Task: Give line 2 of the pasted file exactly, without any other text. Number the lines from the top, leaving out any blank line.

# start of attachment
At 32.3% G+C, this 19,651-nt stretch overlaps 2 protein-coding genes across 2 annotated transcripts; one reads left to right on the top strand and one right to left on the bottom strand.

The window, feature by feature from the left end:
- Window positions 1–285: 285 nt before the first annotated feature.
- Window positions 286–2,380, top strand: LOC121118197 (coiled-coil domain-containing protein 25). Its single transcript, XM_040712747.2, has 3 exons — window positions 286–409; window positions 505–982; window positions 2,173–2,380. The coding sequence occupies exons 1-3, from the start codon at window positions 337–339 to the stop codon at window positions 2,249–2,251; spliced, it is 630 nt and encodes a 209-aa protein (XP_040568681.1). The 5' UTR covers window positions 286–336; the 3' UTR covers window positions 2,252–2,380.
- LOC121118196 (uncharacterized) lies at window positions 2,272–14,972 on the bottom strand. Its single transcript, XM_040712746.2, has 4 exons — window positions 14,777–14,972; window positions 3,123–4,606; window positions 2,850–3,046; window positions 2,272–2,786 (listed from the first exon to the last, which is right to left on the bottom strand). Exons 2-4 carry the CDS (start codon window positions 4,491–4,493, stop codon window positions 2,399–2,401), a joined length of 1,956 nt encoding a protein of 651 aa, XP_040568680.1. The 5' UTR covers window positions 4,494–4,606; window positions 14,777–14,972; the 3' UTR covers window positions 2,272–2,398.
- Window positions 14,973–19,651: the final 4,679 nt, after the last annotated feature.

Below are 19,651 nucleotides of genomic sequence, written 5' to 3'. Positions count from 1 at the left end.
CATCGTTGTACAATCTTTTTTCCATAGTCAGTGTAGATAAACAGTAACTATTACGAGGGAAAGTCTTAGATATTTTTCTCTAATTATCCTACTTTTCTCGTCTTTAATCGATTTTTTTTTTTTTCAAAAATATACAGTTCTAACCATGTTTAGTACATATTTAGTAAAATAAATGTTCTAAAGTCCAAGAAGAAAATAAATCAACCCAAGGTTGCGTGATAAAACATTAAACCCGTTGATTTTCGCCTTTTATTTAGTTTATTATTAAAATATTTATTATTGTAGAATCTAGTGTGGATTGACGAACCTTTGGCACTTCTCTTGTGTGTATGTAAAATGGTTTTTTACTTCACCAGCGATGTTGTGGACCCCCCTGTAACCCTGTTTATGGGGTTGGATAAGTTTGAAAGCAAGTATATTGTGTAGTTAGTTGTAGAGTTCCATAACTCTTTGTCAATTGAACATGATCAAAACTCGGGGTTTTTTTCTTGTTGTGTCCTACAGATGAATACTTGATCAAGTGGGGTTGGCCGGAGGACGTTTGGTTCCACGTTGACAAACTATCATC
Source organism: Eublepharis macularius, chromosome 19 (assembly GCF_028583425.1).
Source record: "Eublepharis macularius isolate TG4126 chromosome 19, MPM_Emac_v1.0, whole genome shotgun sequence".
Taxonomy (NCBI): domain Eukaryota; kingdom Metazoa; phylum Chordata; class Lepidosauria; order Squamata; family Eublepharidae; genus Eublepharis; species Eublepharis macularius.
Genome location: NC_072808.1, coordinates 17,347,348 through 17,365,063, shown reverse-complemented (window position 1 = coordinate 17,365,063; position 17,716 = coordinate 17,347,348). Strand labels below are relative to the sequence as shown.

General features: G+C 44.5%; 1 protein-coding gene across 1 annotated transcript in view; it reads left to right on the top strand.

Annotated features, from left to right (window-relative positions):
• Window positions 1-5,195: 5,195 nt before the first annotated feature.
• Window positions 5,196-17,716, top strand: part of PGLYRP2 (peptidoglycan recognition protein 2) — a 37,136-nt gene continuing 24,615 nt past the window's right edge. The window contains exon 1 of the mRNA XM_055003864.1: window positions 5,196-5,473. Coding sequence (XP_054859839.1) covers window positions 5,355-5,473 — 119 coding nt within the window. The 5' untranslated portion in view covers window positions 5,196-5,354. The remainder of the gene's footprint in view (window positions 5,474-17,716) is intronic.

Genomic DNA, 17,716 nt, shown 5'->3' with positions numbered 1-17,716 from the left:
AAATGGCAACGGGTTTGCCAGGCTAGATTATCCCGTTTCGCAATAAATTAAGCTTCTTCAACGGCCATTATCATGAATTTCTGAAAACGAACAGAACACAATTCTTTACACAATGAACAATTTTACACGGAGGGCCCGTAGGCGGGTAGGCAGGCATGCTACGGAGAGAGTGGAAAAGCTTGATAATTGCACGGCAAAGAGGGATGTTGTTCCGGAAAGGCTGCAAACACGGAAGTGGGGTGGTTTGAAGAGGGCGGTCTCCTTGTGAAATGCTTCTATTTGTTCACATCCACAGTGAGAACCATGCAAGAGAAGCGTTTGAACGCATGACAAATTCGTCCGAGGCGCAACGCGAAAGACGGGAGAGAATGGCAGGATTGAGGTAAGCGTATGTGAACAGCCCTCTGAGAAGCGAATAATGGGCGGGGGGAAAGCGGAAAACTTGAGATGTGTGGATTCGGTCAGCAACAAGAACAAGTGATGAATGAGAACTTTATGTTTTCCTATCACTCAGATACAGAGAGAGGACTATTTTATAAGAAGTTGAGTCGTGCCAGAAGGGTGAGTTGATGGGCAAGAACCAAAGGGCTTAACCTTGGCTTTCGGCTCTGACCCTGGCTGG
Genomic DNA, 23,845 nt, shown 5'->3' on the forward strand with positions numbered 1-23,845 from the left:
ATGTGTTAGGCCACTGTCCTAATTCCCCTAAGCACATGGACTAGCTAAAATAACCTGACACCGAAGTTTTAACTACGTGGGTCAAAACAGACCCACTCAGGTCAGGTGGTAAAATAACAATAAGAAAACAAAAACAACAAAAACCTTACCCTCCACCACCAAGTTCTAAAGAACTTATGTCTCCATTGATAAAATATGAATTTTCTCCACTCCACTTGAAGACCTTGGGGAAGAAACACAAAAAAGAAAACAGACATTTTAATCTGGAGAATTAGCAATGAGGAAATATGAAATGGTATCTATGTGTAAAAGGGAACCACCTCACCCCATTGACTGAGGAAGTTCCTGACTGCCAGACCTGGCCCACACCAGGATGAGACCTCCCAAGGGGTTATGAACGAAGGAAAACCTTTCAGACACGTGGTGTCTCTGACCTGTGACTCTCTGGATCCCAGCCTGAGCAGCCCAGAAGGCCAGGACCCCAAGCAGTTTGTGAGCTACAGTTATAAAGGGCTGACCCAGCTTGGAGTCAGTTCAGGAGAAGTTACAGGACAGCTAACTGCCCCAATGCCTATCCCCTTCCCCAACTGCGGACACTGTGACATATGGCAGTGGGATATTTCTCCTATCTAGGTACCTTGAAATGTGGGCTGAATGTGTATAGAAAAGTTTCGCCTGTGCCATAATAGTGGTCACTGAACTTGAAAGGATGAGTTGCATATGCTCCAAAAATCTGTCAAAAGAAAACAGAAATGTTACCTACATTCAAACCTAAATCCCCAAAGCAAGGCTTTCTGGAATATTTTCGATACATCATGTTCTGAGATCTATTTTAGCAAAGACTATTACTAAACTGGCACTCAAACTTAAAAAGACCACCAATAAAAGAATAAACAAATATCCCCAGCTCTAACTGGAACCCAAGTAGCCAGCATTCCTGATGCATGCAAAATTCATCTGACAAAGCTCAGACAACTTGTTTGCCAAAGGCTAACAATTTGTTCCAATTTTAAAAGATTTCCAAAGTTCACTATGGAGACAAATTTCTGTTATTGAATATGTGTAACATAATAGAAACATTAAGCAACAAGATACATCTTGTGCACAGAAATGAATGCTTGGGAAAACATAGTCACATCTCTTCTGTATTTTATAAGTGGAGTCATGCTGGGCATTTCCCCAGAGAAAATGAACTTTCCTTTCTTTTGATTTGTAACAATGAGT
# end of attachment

The window, feature by feature from the left end: